Clarkston Consulting
Skip to content

Best Practices for Systems Harmonization in a Consumer Products Post-Merger Integration

Mergers and acquisitions (M&As) in the consumer products industry typically fall into two categories: 1) brand/portfolio expansion and 2) company acquisition, where considerations include the operating model, data, and enabling technologyWhen expanding a brand or portfolio, the emphasis is on integrating the acquired entity into the existing structure of the parent company, with a lighter touch on systems harmonization, focusing primarily on data migration. On the other hand, in the case of a complete company acquisition, efforts for systems harmonization after integration must encompass processes, people, and the operating model, in addition to data and technology integration. Below, we outline five best practices for a consumer products post-merger integration harmonization after a complete company acquisition.

Consumer Products Post-Merger Integration: Systems Harmonization Best Practices 

The following best practices are presented from the perspective of a full company acquisition, outlining strategies to prioritize system implementations in the integration process, minimize business disruptions, and expedite the realization of value within the newly formed entity.

Best Practice 1: Conduct a Comprehensive Systems Assessment 

A crucial planning activity is to conduct a thorough assessment of the existing IT infrastructure of both merging entities. This includes hardware, software, databases, and functional and enterprise systems. A gap analysis of the application inventory should be reviewed across business and IT stakeholders to align strategies for retirement, migration, or retention of each system within the child company. This includes an evaluation of the software licensing contractual agreements and strategies for termination or extension/transfer. Identifying systems redundancies, gaps, and compatibility issues lays the groundwork for a streamlined integration process and for the organization to realize synergies across the acquired and acquirer. The results of the systems assessment feed into the development of a unified systems integration roadmap.  

Best Practice 2: Develop a Data Migration Strategy 

Data is the lifeblood of any organization, and ensuring a smooth transition of data from legacy systems to the integrated environment is paramount. Ensure business and IT representatives from both the acquired and acquirer are engaged in defining the data migration strategies, including the identification of transactional and master data within scope of the integration. The team would align on source and target systems that house the data, as well as ensure the appropriate expertise is engaged in the data cleansing, validation, and testing to prevent data inconsistencies and ensure the integrity of information across the integrated systems.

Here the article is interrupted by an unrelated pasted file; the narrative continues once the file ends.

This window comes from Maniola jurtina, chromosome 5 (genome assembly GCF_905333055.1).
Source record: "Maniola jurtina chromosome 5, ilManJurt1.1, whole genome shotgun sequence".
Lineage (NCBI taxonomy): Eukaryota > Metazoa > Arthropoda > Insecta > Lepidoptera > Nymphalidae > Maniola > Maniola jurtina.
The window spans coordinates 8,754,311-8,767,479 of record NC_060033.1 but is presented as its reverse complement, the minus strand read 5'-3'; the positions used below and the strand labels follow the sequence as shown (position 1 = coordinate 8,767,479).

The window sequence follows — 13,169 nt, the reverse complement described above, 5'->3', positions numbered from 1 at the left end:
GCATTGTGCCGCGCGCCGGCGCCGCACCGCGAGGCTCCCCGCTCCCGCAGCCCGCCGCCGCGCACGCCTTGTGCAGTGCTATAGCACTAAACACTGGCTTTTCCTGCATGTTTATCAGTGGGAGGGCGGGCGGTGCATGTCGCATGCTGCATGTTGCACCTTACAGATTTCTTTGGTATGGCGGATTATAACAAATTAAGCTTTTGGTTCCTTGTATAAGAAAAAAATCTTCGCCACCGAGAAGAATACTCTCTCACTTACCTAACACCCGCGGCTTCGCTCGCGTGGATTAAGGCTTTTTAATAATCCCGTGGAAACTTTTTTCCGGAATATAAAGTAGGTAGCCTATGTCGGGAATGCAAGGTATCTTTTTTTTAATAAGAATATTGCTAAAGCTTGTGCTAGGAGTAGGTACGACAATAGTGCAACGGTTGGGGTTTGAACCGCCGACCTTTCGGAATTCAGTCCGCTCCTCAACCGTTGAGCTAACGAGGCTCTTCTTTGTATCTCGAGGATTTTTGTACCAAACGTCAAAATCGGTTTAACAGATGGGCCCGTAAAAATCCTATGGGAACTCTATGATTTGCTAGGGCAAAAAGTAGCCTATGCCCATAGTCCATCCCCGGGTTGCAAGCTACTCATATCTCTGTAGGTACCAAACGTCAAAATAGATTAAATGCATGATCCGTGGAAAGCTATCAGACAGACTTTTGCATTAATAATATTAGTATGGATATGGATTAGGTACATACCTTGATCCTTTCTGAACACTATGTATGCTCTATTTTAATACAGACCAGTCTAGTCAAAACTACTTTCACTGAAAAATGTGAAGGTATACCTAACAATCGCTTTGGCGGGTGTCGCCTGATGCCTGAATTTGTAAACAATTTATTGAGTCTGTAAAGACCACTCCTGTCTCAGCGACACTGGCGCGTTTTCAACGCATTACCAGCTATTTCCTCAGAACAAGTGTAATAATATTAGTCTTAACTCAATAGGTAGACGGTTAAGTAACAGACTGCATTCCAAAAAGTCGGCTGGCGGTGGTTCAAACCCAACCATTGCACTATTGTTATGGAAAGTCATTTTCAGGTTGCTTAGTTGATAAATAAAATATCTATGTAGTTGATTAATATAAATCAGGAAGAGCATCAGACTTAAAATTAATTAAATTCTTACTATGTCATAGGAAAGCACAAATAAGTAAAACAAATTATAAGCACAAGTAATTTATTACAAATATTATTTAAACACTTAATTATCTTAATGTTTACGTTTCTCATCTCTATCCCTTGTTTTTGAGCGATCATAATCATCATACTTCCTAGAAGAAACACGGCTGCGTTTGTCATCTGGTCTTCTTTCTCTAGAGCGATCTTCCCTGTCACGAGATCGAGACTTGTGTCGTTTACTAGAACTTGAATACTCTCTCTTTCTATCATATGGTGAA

Best Practice 3: Prioritize Mission-Critical Systems 

Not all systems are equal in terms of their impact on day-to-day operations. Identify and prioritize mission-critical systems that directly contribute to the core functions of the business, and lay out the priorities within an overall integration roadmap, with consideration of the teams and resourcing required to support the integration efforts. This system integration roadmap allows organizations to focus on core business functions first, minimizing disruption and ensuring feasibility of resourcing to support the integration. Within each system being implemented, a comprehensive testing plan is needed – including unit testing, integration testing, and user acceptance testing. This testing should include business and IT team members across both the acquired and acquirer to ensure no unforeseen impact to the acquirer while fulfilling the operational requirements of the acquired.  

Best Practice 4: Don’t Underestimate the Value of Organizational Change Management  

As decisions are made on what systems will be retired, retained, or merged, impacted teams across both the acquired and acquirer must be kept abreast of these decisions. On the acquirer side, new data flowing in from the child company may skew KPIs within regularly used reports if certain filters aren’t applied, for example. For the teams whose systems are migrating to the acquirer, they will need to have the proper security access and potentially new training to use the new system. And, most impactfully, as decisions are made on integrating the acquired company into the acquirer company’s ERP and other major systems, the proper training programs, communication initiatives, and user support can help alleviate concerns about the change and minimize business disruptions.